OK, so that’s still a bit of a reach, but new numbers this morning from the American Customer Satisfaction Index show satisfaction with Microsoft software reaching a new peak of 78 on the 100-point ASCI index. That’s up from a trough of 69 in 2008.
It’s the third straight year of gains for Microsoft in the index and a sign that the company is continuing to recover from the poorly received Windows Vista as computer users make the upgrade to Windows 7. Vista debuted in January 2007 and was succeeded by Windows 7 in October 2009.
However, satisfaction among existing customers does not necessarily translate into booming sales. Microsoft Office revenue is up, but sales in Microsoft’s Windows division fell 4 percent last quarter, as Windows PC sales fell victim to the rise of the iPad, a trend particularly evident among netbooks and other low-priced portable machines.
“Customers are more satisfied with Microsoft software, but, for now, the company is selling less of it,” say ASCI researchers in a commentary accompanying the data.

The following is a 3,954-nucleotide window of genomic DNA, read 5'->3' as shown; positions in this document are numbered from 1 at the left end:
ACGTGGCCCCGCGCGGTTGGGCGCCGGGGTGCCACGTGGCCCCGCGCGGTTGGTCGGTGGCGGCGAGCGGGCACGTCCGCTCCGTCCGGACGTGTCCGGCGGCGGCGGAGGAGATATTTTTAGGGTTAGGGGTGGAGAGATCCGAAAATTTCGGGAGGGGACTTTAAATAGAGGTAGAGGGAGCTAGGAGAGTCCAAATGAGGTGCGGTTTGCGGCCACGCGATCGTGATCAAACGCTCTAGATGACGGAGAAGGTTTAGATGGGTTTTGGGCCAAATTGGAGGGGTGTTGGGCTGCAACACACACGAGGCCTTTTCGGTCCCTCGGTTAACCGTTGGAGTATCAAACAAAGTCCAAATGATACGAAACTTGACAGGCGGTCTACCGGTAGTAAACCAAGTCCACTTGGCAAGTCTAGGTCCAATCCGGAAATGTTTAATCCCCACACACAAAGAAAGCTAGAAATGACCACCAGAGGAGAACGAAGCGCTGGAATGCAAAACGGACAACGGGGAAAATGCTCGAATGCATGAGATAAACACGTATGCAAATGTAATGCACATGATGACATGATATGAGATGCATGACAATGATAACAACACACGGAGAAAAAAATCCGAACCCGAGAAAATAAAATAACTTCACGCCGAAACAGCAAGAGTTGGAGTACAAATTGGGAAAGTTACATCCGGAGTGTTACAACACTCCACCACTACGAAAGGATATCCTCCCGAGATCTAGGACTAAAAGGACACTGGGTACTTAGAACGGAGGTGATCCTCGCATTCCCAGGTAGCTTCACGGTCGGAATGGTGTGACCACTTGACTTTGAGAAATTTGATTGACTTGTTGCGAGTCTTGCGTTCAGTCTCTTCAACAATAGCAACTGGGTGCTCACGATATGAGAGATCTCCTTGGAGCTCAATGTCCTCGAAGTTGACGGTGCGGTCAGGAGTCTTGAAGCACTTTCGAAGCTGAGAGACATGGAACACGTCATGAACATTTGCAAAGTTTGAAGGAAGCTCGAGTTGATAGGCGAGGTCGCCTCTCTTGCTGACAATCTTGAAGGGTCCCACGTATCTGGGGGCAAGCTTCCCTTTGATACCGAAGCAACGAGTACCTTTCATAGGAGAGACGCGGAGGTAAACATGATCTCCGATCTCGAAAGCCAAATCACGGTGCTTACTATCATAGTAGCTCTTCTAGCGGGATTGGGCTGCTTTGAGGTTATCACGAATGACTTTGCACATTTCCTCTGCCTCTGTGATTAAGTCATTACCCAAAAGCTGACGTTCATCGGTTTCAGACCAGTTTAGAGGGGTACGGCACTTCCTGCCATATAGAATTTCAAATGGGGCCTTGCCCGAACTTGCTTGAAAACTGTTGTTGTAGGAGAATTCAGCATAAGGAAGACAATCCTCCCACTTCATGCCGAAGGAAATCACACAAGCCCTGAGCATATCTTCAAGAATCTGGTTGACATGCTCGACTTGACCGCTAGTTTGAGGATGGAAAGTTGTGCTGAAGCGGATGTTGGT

Apple is categorized in the index as a personal computer maker (not as a software company) and it traditionally sits atop those rankings — last year reaching a new peak of 86 in the ASCI index. (The PC numbers have not yet been updated this year in the public ASCI scores.
Other notable trends in the latest ASCI numbers:
- Wireless customer satisfaction with AT&T and the company it’s proposing to buy, T-Mobile USA, declined noticeably in the data. ASCI researchers described that as unusual, saying it’s more common for satisfaction to decline after a merger is actually completed. T-Mobile fell 4 percent to a score of 70, while AT&T fell by a similar rate, to 66.
- Satisfaction with subscription TV services leveled off at an ASCI score of 66, after surging last year. The researchers cited the effects of limited-time bundling promotions, which can make people sour once special pricing expires.
- In the realm of media, newspaper industry remained steady with a customer satisfaction score of 65, but the researchers described that as “very weak” and the lowest of all ASCI industry categories. Network and cable TV news programs rose 4 percent in the index to 77 percent.
The ASCI index was started by the University of Michigan’s Ross School of Business. More available data here.